Paul was also a zealous member of the Pharisees (Acts 26:5). This meant that in Jewish circles, he was highly educated in the law and Jewish Scripture and traditions. His writing has to be seen in this context, and the phrases he used have to be weighed against the Hebrew Scriptures with which he was thoroughly familiar.
In those Scriptures, the word, “thorns” as often symbolically used to refer to enemies. The context for its use by Paul in the excerpt from Second Corinthians cited above was not that the “thorn in my flesh” was placed there by Satan, but rather is described as “an agent of Satan.” This presents an impression that this thorn is a person in hostile opposition to Paul.
As a Pharisee, Paul would have been thoroughly familiar with the Torah, the Books of Moses held to be especially sacred. The Book of Numbers, which is a re-telling of the Exodus story and the arrival of the Israelites in the Promised Land, contains an allusion with which Paul would have been very familiar:
“But if you do not drive out the inhabitants of the land from before you, then those whom you let remain shall be as barbs in your eyes and thorns in your side.” (Numbers 33:55)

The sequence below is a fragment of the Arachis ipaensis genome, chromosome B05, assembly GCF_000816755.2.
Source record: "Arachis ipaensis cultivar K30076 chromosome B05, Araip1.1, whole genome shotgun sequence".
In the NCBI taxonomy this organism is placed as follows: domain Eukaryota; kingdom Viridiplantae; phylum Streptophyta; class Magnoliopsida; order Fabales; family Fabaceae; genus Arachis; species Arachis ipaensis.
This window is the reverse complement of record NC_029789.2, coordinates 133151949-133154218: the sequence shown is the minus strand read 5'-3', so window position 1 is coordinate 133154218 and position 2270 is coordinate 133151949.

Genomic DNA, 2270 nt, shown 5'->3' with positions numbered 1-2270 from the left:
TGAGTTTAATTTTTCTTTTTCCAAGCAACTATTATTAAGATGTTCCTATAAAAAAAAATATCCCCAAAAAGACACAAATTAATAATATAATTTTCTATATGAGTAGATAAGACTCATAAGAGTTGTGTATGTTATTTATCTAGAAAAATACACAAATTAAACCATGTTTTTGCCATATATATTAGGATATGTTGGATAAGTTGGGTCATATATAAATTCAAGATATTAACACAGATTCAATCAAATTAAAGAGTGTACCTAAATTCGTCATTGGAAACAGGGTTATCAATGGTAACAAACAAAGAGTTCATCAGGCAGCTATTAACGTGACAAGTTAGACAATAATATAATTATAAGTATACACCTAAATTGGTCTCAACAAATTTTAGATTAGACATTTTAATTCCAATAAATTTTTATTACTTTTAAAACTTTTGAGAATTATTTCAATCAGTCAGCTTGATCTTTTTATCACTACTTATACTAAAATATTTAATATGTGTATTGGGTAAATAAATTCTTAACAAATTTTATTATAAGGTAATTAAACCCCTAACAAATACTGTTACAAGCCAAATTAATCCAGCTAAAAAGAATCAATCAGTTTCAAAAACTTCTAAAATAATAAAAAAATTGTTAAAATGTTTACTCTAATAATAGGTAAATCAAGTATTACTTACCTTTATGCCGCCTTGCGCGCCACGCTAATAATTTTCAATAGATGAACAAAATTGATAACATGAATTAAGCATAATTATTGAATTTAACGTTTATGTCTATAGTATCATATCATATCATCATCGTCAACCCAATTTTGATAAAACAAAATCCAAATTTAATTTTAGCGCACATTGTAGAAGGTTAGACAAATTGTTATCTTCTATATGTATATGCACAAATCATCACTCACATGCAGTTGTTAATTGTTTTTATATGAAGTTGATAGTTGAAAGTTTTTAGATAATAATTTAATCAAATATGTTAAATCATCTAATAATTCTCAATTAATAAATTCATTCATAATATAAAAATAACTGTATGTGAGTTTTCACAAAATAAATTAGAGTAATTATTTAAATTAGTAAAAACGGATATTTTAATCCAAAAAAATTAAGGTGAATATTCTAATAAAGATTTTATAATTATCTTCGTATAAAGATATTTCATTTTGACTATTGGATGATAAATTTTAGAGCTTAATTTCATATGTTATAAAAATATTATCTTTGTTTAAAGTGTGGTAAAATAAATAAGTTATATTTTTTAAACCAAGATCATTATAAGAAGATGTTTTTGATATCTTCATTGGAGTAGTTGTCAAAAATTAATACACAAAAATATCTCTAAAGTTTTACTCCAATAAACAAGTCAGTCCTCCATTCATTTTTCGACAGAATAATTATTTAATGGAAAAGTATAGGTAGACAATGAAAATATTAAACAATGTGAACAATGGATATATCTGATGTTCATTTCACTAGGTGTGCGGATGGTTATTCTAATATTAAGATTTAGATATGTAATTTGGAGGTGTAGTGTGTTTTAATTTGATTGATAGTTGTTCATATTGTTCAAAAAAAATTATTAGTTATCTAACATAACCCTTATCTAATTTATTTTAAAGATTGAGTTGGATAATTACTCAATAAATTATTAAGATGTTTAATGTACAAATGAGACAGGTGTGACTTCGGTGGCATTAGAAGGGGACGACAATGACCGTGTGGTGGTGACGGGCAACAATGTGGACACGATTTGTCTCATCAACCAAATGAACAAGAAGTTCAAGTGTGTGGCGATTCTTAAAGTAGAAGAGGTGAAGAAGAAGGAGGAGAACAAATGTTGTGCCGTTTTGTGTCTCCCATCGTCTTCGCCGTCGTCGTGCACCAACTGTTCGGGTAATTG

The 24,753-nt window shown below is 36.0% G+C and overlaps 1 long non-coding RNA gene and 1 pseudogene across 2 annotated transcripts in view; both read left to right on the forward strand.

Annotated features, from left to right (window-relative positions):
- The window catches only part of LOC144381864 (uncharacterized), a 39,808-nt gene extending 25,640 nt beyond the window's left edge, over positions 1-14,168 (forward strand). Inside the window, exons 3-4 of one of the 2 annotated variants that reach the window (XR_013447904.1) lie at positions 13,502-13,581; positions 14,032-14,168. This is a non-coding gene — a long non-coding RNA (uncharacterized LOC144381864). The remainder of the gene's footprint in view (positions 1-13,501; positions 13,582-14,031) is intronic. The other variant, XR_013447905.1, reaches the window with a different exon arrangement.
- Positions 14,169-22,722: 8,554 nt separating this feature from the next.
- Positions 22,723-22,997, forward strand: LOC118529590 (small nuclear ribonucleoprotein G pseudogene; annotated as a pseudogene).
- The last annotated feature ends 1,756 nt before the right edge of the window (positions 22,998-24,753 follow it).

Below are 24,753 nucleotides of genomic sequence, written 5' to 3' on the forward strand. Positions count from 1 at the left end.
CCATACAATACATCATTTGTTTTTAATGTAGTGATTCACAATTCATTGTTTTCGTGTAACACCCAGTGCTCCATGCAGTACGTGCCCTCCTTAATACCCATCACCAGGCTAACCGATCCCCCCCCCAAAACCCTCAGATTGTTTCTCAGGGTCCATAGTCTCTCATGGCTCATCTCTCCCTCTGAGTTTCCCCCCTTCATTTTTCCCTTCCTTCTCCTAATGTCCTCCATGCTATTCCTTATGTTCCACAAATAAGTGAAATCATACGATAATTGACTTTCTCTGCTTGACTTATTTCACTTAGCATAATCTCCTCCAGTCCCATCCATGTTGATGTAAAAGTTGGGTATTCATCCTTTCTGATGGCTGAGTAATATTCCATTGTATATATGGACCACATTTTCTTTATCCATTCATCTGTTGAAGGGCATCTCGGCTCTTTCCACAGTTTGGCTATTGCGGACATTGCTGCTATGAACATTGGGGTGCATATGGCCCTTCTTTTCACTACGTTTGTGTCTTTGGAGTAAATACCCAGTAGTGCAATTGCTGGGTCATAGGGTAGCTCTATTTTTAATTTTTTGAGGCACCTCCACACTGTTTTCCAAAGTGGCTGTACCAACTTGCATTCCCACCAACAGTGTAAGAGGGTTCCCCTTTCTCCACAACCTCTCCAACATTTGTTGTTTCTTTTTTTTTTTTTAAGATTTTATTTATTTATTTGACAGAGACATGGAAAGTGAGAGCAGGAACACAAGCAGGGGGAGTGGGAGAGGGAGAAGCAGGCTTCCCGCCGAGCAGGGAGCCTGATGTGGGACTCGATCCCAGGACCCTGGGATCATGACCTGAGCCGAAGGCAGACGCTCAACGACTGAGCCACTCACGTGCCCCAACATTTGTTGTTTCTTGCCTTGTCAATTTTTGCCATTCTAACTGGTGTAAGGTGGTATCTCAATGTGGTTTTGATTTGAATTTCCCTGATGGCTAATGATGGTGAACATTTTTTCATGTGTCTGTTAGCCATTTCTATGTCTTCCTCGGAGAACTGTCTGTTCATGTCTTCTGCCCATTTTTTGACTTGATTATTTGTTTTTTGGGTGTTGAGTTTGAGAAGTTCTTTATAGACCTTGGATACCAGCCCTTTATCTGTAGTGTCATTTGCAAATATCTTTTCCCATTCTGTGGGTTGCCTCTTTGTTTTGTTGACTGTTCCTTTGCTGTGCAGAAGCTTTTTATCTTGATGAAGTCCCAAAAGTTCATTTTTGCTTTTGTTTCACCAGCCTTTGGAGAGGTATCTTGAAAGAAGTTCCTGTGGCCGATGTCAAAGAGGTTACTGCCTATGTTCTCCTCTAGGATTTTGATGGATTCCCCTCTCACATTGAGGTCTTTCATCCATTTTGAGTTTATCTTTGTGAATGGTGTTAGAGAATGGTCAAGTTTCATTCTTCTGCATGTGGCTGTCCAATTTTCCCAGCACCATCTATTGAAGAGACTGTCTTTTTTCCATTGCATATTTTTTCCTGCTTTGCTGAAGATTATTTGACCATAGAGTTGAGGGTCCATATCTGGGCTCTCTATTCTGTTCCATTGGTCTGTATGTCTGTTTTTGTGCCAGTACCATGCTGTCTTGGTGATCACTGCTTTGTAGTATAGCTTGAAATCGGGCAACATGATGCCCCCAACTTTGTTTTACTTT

Saint Paul’s description of this “thorn” as a “servant” or “angel” (messenger) of Satan suggests that Paul was faced with a growing personal hostility and oppression from someone within his own community. By “his own community,” I mean his Jewish community and not the community of believers in “The Way.” It was more likely someone in the Jewish community who oppressed Paul because his allusion to the thorn as depicting an enemy is a purely Old Testament Jewish symbolism.
So the only remaining mystery is not “what” the thorn in his flesh was but rather who. It was during Paul’s Second Missionary Journey commencing in 50 A.D. that he established the Church in Corinth, a city in Greece on the Isthmus of Corinth. Paul remained there for over a year, but before departing he was viciously attacked by an unnamed enemy (2 Corinthians 11:13).